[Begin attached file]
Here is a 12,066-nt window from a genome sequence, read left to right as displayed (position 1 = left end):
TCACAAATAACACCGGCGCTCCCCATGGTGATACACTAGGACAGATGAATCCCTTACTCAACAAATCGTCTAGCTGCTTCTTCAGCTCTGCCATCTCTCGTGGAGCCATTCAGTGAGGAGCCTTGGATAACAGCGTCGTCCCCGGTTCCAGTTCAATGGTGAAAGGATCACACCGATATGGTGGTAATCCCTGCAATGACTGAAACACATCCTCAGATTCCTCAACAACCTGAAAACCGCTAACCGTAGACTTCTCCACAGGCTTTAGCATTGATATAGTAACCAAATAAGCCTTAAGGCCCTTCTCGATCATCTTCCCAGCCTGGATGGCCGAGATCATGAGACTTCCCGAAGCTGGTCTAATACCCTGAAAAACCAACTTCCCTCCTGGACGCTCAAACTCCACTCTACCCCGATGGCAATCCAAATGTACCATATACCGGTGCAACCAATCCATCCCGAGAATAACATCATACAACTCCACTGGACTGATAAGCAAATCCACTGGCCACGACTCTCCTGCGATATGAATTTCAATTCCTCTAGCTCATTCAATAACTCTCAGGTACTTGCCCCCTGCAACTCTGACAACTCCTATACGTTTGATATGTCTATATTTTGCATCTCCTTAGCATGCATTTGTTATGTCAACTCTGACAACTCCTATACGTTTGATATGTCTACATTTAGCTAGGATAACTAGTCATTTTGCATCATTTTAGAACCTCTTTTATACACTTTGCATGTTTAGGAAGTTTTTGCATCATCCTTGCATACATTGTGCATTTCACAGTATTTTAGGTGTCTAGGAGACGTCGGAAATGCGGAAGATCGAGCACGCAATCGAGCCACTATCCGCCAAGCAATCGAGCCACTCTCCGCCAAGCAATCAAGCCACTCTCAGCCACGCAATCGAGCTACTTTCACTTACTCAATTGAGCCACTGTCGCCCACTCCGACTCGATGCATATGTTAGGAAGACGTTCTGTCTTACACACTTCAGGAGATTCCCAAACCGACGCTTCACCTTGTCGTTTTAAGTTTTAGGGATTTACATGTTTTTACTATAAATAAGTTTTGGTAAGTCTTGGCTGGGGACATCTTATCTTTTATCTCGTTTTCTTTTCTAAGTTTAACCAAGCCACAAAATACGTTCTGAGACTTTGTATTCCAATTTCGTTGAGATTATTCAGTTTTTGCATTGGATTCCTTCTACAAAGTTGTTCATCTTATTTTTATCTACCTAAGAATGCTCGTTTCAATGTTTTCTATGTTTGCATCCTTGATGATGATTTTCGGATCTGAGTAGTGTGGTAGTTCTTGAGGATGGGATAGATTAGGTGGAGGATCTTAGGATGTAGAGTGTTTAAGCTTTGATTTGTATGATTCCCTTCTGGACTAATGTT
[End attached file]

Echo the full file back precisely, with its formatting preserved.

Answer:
Here is a 12,066-nt window from a genome sequence, read left to right as displayed (position 1 = left end):
TCACAAATAACACCGGCGCTCCCCATGGTGATACACTAGGACAGATGAATCCCTTACTCAACAAATCGTCTAGCTGCTTCTTCAGCTCTGCCATCTCTCGTGGAGCCATTCAGTGAGGAGCCTTGGATAACAGCGTCGTCCCCGGTTCCAGTTCAATGGTGAAAGGATCACACCGATATGGTGGTAATCCCTGCAATGACTGAAACACATCCTCAGATTCCTCAACAACCTGAAAACCGCTAACCGTAGACTTCTCCACAGGCTTTAGCATTGATATAGTAACCAAATAAGCCTTAAGGCCCTTCTCGATCATCTTCCCAGCCTGGATGGCCGAGATCATGAGACTTCCCGAAGCTGGTCTAATACCCTGAAAAACCAACTTCCCTCCTGGACGCTCAAACTCCACTCTACCCCGATGGCAATCCAAATGTACCATATACCGGTGCAACCAATCCATCCCGAGAATAACATCATACAACTCCACTGGACTGATAAGCAAATCCACTGGCCACGACTCTCCTGCGATATGAATTTCAATTCCTCTAGCTCATTCAATAACTCTCAGGTACTTGCCCCCTGCAACTCTGACAACTCCTATACGTTTGATATGTCTATATTTTGCATCTCCTTAGCATGCATTTGTTATGTCAACTCTGACAACTCCTATACGTTTGATATGTCTACATTTAGCTAGGATAACTAGTCATTTTGCATCATTTTAGAACCTCTTTTATACACTTTGCATGTTTAGGAAGTTTTTGCATCATCCTTGCATACATTGTGCATTTCACAGTATTTTAGGTGTCTAGGAGACGTCGGAAATGCGGAAGATCGAGCACGCAATCGAGCCACTATCCGCCAAGCAATCGAGCCACTCTCCGCCAAGCAATCAAGCCACTCTCAGCCACGCAATCGAGCTACTTTCACTTACTCAATTGAGCCACTGTCGCCCACTCCGACTCGATGCATATGTTAGGAAGACGTTCTGTCTTACACACTTCAGGAGATTCCCAAACCGACGCTTCACCTTGTCGTTTTAAGTTTTAGGGATTTACATGTTTTTACTATAAATAAGTTTTGGTAAGTCTTGGCTGGGGACATCTTATCTTTTATCTCGTTTTCTTTTCTAAGTTTAACCAAGCCACAAAATACGTTCTGAGACTTTGTATTCCAATTTCGTTGAGATTATTCAGTTTTTGCATTGGATTCCTTCTACAAAGTTGTTCATCTTATTTTTATCTACCTAAGAATGCTCGTTTCAATGTTTTCTATGTTTGCATCCTTGATGATGATTTTCGGATCTGAGTAGTGTGGTAGTTCTTGAGGATGGGATAGATTAGGTGGAGGATCTTAGGATGTAGAGTGTTTAAGCTTTGATTTGTATGATTCCCTTCTGGACTAATGTT